Documenting Disaster Losses
A farmer’s ability to receive assistance for disaster losses depends in large part on his or her ability to demonstrate the extent of those losses. The better the documentation, the more likely it is that a producer will be able to maximize the assistance he or she is eligible for.
As soon as the emergency is over and people and animals are safe, the farmer should begin documenting the loss. It is critical that all damage is documented before recovery efforts take place. Use the camera before the chain saw.
Federal programs often expect people to be at their organized best when their lives are at their worst. Disaster assistance programs can be complicated, with different specific deadlines and application processes. We recommend keeping an inexpensive notebook with documentation of everything you do in the recovery effort including the use of equipment, any agency people you talk to with what you asked and what they said, and notes of the extent of damage.
There are three categories of information that should be documented to show the extent of a particular producer’s losses:
1. What was the status of the farm or ranch the day before the disaster?
2. What was the status of the farm or ranch the day after the disaster?
3. What costs have been incurred or estimated as the producer begins to make a recovery?
All aspects of the operation that were affected by the disaster should be accounted for. This
includes pre‐ and post‐disaster conditions and values of structures, equipment, livestock, crops and the land itself.
Establishing the Pre‐Disaster Value and Condition of Property
Ideally, a producer will already have on hand documentation that establishes the pre‐disaster ownership interests and values of affected property. If that is not the case, or if the documentation is destroyed in the disaster, there are several possible sources for this information.
A loan application will usually list the value of equipment, crops, livestock, and other assets that would be used as loan collateral. Even if the loan application was denied, the producer can often get a copy of an earlier application. If the loan was approved, there may be appraisals in the loan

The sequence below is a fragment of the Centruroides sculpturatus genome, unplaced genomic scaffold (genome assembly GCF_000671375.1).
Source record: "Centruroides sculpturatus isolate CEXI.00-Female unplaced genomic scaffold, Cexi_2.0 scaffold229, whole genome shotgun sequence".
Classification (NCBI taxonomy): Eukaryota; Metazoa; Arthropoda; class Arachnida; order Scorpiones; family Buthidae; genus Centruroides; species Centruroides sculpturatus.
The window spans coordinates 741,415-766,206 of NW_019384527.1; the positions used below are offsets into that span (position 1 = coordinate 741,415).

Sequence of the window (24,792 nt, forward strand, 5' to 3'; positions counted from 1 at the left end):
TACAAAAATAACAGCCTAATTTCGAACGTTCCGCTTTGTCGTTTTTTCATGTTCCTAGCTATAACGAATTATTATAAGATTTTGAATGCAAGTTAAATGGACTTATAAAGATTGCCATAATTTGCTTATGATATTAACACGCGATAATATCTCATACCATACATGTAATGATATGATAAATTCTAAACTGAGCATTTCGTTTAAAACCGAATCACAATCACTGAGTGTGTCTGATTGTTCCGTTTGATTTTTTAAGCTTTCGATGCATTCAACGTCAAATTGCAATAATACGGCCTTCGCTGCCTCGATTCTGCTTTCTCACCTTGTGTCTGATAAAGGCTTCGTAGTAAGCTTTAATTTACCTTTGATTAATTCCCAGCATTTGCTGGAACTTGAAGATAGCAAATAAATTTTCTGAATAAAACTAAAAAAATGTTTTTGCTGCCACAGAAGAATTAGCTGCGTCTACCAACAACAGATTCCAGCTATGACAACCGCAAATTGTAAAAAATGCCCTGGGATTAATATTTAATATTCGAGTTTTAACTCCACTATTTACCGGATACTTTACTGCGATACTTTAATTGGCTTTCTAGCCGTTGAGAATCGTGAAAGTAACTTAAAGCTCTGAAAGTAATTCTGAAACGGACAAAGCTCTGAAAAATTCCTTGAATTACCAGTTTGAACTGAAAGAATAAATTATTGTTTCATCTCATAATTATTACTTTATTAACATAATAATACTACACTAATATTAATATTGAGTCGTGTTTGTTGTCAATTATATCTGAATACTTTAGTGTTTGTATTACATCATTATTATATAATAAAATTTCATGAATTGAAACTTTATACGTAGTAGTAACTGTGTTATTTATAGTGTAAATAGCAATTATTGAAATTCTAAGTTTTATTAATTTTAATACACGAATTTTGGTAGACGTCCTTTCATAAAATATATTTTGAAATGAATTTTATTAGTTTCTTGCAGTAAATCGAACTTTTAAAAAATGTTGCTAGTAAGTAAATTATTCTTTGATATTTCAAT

file that further document the value and condition of the assets.
Insurance providers will have copies of insurance applications and any policies issued, including
values and descriptions of the covered property. Crop insurance providers will have whatever
acreage and production reports the producer submitted for the affected crops.
The producer’s most recent federal or state income tax return, if applicable, will help verify income and expenses for the operation. If a producer does not have a copy of their return, a copy can be obtained from the IRS by submitting a completed Form 4056. To get a copy of this form, go to www.irs.gov/pub/irs‐pdf/f4506.pdf or call 800‐829‐3676. There is usually a small fee for obtaining a duplicate tax return.
The producer’s most recent property tax statements will help verify pre‐disaster property value
and condition. These should be readily obtainable from the taxing agency.
Farm Service Agency (FSA)
Producers who participate in any FSA program that involves crop reporting, such as the Non- insured Crop Disaster Assistance Program (NAP), should request a copy of their FSA file, which includes acreage and production records the producer submitted for the current or prior crop years.
In addition to these sources of documentation of pre‐disaster values, there are many other
materials that a producer can use to show the value of what was on the farm before the disaster.
1. Receipts and credit card bills show the value of purchased inputs or equipment.
2. Receipts for inputs—such as seed, fertilizer, or pesticides—when multiplied by application rates can be used to demonstrate crop acreage, particularly for specialty crops where standard commodity acreage reporting is a poor fit.
3. Sales records from past years can show the prices that were expected for specialty crops and livestock products.
4. Documentation from auction barns or feedlots and veterinary expenses can show the number of animals on a farm before the disaster.
Establishing the Post‐Disaster Value and Condition of Property
If a producer has crop insurance, a crop insurance adjuster will visit the farm to certify the
extent of crop damage. FSA will similarly verify crop losses under NAP. For non-insured crops or livestock, communication with your local FSA office is critical. Documentation from third parties is the most helpful. This may include sales receipts, scouting reports, veterinarian reports or other documentation. Photos can be critical as long as they are accompanied by explanatory documentation of where and when the photo was taken, as well as a description of the subject of the photo.
Disaster assistance programs can also cover the costs of disaster recovery. The Emergency Conservation Program can partially reimburse expenses such as the use of equipment like chain saws or backhoes, reinstallation of fences, or time spent working on recovery. Farmers should keep a log of disaster recovery equipment use and time spent. These records are acceptable documentation if they are written at the time of the work performed and not at a later date.
Prepared by Scott Marlow of Rural Advancement Foundation International – USA and amended by Farmers’ Legal Action Group (FLAG).